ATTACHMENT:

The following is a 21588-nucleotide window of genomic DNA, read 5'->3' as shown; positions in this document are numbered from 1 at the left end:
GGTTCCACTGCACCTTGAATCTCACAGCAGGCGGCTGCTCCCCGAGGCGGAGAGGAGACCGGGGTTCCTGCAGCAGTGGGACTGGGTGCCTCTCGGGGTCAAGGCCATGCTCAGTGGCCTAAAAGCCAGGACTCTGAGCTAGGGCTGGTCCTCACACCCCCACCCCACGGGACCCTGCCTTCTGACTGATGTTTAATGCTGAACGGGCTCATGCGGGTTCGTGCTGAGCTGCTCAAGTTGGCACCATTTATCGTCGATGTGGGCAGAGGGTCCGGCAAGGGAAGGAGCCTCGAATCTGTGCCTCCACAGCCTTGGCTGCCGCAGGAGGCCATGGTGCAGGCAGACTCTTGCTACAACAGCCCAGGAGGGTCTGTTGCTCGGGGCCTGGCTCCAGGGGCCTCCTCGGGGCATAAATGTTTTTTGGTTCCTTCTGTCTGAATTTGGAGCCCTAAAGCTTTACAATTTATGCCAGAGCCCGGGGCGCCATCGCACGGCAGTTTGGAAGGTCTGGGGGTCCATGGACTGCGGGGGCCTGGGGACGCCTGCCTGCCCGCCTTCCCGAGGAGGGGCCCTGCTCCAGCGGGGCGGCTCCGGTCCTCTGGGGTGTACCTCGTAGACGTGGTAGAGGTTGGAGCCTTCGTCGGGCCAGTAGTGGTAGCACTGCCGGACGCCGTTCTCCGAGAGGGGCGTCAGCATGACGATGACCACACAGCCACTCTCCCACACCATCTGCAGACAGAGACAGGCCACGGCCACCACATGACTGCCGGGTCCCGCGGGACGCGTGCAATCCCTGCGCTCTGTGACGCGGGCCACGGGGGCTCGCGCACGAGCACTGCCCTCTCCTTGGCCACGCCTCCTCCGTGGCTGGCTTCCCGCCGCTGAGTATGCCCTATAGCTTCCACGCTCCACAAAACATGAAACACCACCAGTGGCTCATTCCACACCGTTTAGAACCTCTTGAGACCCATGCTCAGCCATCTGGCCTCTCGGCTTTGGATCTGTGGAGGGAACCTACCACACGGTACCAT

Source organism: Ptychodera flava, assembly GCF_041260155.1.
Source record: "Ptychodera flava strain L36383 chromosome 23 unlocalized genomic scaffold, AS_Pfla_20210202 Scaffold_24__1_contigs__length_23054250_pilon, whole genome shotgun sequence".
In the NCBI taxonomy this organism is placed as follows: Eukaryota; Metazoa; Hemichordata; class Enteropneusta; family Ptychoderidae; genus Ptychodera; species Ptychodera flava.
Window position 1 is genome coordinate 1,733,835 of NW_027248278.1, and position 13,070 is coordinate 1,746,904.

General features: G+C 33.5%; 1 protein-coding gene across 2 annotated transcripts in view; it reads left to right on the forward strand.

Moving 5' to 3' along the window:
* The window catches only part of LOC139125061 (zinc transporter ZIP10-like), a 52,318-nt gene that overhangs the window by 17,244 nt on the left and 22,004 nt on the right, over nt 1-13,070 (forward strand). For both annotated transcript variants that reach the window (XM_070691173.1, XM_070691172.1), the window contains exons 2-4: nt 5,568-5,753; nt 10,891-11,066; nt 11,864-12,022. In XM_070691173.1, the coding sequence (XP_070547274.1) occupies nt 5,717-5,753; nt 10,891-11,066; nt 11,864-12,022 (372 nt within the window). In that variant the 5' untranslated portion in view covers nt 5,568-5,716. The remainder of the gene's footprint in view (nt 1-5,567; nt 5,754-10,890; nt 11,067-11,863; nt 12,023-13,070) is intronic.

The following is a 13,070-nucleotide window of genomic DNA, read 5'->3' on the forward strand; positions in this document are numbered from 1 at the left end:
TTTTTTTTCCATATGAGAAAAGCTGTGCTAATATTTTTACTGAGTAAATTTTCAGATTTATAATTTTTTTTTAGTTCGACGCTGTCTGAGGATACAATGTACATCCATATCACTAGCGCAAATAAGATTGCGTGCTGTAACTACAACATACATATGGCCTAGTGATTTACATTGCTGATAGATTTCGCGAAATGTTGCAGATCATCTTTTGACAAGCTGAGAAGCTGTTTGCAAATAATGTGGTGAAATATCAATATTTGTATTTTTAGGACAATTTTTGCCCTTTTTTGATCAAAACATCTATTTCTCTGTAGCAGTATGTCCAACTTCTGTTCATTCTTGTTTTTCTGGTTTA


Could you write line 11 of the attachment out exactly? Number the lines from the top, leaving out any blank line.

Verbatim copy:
TTTTTTTTCCATATGAGAAAAGCTGTGCTAATATTTTTACTGAGTAAATTTTCAGATTTATAATTTTTTTTTAGTTCGACGCTGTCTGAGGATACAATGTACATCCATATCACTAGCGCAAATAAGATTGCGTGCTGTAACTACAACATACATATGGCCTAGTGATTTACATTGCTGATAGATTTCGCGAAATGTTGCAGATCATCTTTTGACAAGCTGAGAAGCTGTTTGCAAATAATGTGGTGAAATATCAATATTTGTATTTTTAGGACAATTTTTGCCCTTTTTTGATCAAAACATCTATTTCTCTGTAGCAGTATGTCCAACTTCTGTTCATTCTTGTTTTTCTGGTTTA